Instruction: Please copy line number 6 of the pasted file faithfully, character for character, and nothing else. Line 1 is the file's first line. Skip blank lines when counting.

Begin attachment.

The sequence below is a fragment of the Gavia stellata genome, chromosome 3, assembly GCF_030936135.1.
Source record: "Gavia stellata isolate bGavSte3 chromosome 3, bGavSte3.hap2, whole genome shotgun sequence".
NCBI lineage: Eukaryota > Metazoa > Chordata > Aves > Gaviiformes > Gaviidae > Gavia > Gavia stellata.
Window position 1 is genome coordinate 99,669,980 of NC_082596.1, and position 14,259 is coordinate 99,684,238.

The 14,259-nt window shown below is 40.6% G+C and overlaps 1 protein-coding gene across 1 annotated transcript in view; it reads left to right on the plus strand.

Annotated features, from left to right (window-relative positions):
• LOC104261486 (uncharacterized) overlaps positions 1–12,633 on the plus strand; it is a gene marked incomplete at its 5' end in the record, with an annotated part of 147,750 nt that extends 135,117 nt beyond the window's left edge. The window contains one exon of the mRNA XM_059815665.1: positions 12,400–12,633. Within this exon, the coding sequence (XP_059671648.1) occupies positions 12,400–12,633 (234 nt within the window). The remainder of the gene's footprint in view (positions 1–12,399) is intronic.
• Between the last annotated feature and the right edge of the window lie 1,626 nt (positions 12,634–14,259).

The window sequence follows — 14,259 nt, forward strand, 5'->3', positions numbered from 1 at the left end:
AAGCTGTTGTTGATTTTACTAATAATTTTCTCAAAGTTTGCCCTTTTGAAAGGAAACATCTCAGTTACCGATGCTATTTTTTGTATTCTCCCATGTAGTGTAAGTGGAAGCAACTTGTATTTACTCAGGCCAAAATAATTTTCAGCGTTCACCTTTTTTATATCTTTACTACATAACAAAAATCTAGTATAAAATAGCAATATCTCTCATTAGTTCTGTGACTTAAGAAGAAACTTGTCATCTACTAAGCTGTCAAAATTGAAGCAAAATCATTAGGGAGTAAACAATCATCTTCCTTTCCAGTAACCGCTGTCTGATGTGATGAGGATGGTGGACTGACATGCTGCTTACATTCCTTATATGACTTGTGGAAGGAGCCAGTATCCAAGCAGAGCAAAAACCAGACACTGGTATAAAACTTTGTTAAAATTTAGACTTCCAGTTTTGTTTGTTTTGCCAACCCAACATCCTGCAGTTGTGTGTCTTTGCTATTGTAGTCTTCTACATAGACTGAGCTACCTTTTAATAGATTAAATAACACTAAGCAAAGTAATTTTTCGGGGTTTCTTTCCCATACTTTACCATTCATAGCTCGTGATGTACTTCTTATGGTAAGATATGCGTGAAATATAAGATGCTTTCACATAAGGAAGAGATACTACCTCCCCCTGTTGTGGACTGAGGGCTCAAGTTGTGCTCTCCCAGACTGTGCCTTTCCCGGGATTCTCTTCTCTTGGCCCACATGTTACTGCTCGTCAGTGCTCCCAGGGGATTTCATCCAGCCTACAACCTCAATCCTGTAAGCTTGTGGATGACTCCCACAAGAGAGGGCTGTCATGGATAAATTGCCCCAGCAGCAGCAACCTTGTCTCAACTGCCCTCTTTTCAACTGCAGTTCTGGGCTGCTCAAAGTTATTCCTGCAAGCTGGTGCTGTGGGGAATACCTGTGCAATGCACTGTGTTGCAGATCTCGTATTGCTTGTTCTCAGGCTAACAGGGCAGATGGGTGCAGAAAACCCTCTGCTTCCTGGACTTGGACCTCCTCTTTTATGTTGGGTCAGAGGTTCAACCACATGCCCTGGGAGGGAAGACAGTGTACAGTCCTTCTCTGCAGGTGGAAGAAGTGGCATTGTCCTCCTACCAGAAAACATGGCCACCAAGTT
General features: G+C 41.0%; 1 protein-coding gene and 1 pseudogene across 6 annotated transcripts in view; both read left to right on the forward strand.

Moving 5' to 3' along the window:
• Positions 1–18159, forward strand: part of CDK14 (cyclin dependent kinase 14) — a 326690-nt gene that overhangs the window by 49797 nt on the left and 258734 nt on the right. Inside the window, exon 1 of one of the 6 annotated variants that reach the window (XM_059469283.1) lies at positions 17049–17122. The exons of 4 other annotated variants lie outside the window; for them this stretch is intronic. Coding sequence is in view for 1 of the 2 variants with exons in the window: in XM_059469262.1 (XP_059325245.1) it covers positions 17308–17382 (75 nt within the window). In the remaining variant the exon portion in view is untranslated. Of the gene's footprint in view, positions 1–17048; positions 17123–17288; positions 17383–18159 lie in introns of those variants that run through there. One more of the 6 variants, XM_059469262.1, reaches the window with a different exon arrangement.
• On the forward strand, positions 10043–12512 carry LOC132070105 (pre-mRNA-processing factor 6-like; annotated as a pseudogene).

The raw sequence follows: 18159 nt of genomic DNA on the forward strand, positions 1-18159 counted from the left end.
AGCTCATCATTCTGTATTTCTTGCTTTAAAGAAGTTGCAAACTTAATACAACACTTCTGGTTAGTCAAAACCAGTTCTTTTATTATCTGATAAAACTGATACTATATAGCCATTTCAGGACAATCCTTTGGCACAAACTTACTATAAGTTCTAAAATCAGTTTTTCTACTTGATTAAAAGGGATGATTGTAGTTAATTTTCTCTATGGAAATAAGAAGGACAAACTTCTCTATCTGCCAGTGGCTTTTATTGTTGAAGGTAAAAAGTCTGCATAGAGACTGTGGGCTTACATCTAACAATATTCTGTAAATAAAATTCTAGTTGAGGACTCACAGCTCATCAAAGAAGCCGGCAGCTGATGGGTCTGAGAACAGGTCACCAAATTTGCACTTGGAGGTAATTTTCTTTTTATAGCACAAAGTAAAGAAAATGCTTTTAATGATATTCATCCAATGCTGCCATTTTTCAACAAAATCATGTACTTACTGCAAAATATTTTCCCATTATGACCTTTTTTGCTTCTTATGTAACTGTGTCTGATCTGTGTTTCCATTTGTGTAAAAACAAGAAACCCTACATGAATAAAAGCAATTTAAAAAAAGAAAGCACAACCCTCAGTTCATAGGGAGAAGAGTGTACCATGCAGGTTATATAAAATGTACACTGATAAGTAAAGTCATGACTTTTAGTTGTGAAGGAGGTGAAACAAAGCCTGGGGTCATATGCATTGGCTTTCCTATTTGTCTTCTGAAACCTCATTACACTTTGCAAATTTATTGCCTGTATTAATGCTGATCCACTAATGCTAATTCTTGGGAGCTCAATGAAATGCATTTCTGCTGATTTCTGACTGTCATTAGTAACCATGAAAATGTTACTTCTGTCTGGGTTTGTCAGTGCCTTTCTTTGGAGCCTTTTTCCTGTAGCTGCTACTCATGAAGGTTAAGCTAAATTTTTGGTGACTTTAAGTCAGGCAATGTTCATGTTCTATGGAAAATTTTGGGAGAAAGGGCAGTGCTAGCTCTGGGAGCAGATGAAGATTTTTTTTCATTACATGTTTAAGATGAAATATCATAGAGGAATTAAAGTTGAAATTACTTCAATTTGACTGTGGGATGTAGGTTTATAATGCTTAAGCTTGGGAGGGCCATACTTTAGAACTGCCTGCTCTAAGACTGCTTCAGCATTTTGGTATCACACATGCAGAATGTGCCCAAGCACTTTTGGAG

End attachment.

Annotated features, from left to right (window-relative positions):